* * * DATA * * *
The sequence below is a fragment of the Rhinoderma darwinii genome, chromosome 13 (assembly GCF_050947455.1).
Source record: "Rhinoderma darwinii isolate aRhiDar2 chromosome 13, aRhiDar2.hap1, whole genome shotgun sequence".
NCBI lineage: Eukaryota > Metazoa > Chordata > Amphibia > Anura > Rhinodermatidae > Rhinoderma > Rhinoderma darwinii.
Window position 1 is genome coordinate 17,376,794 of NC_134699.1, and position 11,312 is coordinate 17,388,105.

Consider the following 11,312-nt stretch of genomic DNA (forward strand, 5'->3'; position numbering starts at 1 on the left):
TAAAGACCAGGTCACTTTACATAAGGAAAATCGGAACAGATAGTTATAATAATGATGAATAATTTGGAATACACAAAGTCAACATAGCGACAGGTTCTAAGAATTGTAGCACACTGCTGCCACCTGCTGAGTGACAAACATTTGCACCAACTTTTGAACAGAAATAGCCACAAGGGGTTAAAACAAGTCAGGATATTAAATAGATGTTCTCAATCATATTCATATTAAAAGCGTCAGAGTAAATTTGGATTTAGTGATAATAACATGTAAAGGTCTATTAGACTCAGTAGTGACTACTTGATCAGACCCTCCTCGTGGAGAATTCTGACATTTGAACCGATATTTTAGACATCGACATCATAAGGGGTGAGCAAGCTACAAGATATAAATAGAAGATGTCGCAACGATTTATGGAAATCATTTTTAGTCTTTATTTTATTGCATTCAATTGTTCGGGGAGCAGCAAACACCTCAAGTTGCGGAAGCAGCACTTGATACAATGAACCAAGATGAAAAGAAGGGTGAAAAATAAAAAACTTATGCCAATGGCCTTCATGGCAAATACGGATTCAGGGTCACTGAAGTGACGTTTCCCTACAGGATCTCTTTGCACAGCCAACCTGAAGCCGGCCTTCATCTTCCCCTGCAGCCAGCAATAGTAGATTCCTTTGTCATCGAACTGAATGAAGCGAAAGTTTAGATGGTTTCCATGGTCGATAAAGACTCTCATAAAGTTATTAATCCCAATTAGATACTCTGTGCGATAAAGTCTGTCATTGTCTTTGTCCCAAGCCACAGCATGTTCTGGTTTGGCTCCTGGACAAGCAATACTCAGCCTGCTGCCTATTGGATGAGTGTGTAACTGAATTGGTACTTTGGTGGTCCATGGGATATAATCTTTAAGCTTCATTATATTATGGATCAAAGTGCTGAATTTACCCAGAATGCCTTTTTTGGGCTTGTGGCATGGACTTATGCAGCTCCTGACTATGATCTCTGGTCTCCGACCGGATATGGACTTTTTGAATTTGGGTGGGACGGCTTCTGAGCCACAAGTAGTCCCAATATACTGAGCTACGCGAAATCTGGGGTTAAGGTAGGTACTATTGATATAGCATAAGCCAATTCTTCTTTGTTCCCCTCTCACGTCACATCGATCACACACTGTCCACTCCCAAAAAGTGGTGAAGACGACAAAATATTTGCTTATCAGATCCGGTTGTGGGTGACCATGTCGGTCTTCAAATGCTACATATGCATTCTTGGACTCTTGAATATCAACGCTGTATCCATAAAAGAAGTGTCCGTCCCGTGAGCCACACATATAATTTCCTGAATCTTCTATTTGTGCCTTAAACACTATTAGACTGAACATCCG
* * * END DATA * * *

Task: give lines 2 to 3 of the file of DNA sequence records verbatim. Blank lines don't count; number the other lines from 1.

Source record: "Rhinoderma darwinii isolate aRhiDar2 chromosome 13, aRhiDar2.hap1, whole genome shotgun sequence".
NCBI lineage: Eukaryota > Metazoa > Chordata > Amphibia > Anura > Rhinodermatidae > Rhinoderma > Rhinoderma darwinii.